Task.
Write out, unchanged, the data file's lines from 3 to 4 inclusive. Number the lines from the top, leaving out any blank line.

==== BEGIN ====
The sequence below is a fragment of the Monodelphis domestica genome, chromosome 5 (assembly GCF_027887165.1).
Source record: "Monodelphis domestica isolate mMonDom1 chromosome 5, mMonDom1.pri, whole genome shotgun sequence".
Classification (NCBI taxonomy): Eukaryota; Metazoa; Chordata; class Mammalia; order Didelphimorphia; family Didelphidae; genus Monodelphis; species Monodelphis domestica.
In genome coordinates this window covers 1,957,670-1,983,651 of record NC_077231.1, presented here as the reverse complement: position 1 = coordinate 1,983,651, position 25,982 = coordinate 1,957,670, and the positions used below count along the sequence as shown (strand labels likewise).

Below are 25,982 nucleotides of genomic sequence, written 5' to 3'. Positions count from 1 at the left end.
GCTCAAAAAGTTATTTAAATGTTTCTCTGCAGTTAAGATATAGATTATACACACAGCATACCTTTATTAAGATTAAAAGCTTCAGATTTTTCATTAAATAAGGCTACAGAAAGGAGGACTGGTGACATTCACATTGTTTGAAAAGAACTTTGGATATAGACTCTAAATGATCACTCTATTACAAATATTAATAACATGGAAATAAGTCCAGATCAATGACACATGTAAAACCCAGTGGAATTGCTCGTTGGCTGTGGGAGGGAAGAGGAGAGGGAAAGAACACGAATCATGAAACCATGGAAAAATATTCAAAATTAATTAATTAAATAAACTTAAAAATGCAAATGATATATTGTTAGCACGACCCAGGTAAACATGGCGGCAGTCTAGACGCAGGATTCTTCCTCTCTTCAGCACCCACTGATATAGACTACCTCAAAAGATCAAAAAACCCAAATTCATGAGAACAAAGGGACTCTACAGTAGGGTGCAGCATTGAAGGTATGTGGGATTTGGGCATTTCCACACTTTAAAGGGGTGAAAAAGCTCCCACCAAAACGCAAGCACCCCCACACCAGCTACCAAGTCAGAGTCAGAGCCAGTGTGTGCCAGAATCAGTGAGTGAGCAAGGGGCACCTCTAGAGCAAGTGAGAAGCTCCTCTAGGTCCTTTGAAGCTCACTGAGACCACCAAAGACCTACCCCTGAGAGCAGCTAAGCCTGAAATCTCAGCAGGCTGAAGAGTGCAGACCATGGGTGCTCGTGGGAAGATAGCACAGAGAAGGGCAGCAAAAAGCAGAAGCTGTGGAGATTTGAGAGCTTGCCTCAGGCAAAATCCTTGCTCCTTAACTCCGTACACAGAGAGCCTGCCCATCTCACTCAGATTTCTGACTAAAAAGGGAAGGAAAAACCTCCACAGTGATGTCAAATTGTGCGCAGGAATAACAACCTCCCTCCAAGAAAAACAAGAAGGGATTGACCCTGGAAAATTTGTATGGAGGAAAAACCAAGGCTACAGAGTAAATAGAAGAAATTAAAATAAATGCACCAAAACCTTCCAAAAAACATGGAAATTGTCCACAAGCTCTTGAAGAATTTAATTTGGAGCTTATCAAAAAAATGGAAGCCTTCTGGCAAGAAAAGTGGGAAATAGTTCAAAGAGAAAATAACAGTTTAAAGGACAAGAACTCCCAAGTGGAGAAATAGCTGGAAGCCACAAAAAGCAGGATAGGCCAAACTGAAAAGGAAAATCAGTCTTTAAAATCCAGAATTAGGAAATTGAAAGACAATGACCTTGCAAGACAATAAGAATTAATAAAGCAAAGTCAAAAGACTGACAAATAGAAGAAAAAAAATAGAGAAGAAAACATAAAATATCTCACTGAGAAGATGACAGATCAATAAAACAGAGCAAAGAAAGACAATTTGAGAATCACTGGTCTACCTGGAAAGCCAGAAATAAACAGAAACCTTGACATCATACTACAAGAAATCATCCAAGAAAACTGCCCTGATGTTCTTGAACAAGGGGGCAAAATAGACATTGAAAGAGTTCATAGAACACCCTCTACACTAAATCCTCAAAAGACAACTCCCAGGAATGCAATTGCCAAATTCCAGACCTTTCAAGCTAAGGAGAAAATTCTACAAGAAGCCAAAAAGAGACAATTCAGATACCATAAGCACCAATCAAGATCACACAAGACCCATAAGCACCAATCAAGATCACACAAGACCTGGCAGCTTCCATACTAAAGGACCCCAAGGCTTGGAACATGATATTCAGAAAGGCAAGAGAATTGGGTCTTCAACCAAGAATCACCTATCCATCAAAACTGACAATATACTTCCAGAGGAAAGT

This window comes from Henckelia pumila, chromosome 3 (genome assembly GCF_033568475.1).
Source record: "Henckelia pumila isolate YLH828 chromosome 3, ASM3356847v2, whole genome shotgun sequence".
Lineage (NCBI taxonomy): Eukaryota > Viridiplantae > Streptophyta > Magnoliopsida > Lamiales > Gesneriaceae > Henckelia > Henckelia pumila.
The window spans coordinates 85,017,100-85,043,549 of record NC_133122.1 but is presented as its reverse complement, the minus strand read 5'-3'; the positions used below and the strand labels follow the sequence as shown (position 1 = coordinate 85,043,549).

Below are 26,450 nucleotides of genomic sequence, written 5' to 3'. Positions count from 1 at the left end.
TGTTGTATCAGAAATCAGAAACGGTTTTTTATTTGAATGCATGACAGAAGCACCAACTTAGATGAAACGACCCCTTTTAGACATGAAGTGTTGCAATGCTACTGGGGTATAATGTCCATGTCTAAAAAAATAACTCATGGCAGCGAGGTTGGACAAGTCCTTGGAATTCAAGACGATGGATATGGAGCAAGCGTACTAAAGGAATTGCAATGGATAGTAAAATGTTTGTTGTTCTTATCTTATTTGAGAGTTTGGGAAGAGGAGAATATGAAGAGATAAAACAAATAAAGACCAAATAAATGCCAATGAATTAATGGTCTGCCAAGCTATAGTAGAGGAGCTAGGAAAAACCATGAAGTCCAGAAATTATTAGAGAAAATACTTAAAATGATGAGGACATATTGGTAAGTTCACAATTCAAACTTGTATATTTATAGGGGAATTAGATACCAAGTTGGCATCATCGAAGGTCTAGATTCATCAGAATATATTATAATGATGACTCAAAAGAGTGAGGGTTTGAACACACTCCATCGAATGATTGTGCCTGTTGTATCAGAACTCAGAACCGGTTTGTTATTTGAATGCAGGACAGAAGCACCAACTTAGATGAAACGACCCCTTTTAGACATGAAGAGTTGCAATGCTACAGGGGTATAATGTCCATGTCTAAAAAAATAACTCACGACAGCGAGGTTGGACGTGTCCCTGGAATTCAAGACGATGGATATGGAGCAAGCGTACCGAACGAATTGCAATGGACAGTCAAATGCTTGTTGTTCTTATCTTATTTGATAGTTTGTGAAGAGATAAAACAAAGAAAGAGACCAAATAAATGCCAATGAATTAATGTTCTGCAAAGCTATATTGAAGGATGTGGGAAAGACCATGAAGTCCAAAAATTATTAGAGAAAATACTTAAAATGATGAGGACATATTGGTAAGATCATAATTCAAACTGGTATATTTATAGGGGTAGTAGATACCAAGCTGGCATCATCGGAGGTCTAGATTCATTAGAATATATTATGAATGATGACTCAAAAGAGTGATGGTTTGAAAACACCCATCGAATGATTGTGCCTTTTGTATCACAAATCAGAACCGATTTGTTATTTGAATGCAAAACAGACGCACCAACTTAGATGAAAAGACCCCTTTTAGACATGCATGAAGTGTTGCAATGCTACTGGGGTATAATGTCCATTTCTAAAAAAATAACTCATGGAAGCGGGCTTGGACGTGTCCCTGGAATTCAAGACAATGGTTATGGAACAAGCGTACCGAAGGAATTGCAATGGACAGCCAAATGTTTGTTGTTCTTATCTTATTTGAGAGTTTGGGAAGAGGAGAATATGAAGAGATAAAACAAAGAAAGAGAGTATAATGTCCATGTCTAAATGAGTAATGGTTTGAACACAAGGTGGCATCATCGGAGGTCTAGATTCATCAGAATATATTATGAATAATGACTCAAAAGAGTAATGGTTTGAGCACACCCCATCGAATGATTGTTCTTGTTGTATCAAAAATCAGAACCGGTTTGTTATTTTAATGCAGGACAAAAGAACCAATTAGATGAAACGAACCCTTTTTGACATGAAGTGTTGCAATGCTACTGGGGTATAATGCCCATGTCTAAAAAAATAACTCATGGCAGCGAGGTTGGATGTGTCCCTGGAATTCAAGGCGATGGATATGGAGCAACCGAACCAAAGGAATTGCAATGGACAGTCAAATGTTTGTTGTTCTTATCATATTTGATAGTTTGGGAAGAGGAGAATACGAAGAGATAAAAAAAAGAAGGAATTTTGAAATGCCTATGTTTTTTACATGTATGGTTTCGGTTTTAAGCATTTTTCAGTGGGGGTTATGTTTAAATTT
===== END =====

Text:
Classification (NCBI taxonomy): Eukaryota; Metazoa; Chordata; class Mammalia; order Didelphimorphia; family Didelphidae; genus Monodelphis; species Monodelphis domestica.
In genome coordinates this window covers 1,957,670-1,983,651 of record NC_077231.1, presented here as the reverse complement: position 1 = coordinate 1,983,651, position 25,982 = coordinate 1,957,670, and the positions used below count along the sequence as shown (strand labels likewise).